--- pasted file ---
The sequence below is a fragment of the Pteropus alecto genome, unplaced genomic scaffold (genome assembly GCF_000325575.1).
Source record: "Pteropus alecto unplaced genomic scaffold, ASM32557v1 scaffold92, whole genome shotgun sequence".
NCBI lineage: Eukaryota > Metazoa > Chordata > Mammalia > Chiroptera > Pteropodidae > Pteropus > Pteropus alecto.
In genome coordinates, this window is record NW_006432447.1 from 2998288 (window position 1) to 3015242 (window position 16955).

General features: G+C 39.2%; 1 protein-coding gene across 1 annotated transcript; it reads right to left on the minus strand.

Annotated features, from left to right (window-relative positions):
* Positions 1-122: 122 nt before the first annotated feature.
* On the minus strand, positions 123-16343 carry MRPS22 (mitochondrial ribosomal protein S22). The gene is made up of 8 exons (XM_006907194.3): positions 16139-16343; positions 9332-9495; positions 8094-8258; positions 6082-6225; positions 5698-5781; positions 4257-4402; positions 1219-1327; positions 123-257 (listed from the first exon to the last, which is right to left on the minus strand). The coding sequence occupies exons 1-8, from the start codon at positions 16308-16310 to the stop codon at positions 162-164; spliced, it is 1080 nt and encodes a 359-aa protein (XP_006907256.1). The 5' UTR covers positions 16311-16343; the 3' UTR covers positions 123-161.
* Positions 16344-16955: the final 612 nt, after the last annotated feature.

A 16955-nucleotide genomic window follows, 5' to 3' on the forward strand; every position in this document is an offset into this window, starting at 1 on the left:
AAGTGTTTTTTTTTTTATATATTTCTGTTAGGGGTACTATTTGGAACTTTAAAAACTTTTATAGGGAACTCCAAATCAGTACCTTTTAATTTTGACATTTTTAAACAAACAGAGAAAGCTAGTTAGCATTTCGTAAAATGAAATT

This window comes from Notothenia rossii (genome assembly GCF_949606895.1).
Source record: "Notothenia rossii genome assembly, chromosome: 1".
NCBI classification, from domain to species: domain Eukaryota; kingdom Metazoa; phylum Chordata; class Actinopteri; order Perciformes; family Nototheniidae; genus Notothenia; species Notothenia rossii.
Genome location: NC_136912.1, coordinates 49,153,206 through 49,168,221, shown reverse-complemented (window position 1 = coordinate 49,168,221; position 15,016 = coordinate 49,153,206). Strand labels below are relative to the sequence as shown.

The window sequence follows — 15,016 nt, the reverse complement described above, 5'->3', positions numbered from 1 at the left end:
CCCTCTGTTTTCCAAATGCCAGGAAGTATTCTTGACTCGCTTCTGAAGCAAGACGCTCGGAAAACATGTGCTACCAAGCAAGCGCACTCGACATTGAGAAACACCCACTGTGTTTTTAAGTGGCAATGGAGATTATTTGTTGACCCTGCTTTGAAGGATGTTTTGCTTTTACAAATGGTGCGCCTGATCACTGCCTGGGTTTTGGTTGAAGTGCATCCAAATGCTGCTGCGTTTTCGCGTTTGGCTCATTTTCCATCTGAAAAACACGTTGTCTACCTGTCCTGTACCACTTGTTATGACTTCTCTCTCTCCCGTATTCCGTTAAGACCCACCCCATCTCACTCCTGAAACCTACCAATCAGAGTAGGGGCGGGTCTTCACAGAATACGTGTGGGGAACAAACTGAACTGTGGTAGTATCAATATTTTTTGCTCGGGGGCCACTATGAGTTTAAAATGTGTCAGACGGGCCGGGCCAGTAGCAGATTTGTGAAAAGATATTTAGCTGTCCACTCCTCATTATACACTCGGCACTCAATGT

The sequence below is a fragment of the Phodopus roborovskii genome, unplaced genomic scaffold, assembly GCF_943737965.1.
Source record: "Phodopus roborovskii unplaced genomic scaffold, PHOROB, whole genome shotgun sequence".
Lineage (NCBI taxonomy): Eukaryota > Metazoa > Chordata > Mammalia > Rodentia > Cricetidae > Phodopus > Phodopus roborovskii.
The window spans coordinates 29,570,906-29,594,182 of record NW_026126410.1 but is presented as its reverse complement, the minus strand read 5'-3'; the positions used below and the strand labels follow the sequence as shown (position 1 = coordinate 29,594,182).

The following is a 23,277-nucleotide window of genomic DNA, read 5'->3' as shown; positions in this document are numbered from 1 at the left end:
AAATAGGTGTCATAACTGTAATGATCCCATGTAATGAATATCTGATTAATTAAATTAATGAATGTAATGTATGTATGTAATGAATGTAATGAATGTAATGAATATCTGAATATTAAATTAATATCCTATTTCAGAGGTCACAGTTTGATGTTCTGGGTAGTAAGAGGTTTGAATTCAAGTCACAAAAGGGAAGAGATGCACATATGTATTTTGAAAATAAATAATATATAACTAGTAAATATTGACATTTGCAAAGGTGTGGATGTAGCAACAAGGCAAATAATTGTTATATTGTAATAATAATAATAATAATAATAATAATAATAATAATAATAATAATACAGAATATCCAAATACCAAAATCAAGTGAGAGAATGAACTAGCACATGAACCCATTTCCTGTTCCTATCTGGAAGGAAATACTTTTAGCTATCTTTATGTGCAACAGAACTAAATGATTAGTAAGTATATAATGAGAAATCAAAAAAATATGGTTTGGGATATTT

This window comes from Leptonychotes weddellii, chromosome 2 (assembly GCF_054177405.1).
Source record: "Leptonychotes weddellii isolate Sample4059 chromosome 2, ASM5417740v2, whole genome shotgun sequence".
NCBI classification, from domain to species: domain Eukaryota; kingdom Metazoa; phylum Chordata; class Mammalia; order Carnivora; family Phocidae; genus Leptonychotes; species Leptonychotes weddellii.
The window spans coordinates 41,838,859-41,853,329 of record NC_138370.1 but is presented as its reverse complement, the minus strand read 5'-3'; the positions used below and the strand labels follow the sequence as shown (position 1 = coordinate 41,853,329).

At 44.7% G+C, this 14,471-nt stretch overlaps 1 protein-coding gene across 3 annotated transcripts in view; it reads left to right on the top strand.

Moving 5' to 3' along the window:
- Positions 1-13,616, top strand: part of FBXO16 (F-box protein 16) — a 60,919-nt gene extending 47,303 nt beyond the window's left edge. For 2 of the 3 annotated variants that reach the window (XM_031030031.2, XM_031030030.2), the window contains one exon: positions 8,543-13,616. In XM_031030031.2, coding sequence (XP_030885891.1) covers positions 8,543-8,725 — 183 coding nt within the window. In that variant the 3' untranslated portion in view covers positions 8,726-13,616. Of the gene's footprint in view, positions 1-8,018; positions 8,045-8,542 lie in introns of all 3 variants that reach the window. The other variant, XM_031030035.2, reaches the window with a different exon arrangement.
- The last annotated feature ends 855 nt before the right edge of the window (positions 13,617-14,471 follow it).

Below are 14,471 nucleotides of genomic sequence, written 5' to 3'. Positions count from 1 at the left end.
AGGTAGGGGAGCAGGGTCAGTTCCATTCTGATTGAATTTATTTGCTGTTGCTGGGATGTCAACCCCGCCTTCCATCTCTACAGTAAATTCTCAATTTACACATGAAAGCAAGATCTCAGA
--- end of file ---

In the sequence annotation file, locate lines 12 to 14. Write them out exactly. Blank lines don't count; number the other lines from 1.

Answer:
This window comes from Notothenia rossii (genome assembly GCF_949606895.1).
Source record: "Notothenia rossii genome assembly, chromosome: 1".
NCBI classification, from domain to species: domain Eukaryota; kingdom Metazoa; phylum Chordata; class Actinopteri; order Perciformes; family Nototheniidae; genus Notothenia; species Notothenia rossii.